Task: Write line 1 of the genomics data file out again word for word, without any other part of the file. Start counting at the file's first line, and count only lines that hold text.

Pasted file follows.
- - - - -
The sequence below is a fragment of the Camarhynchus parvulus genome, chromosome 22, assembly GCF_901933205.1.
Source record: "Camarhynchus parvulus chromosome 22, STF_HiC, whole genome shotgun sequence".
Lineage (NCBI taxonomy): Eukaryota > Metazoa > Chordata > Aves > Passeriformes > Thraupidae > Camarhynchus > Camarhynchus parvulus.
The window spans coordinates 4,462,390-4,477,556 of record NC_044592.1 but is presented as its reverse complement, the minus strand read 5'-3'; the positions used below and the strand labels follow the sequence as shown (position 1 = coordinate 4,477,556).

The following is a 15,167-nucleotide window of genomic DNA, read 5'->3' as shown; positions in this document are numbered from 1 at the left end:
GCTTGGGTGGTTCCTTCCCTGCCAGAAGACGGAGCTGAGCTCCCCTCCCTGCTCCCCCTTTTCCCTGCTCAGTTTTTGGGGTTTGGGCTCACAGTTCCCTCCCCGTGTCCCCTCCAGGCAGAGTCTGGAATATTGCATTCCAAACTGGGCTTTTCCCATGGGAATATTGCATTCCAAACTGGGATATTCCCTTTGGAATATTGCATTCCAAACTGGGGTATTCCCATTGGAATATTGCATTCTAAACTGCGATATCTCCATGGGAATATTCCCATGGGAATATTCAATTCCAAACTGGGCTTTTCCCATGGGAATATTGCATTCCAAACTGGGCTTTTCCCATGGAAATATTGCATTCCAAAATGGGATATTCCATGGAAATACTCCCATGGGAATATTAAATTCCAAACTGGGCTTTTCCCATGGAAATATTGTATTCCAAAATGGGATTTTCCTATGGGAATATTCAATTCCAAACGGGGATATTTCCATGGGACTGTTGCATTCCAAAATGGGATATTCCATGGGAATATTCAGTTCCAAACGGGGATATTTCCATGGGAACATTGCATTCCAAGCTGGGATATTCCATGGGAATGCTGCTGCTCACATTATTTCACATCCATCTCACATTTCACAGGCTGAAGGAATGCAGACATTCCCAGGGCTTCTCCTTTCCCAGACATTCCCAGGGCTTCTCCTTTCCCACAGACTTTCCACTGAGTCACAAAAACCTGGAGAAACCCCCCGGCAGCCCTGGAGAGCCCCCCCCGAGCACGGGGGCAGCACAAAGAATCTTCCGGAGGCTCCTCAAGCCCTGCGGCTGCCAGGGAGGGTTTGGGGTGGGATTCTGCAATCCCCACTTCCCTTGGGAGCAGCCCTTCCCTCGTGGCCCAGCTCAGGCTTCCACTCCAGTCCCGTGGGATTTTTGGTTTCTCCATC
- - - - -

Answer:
The sequence below is a fragment of the Camarhynchus parvulus genome, chromosome 22, assembly GCF_901933205.1.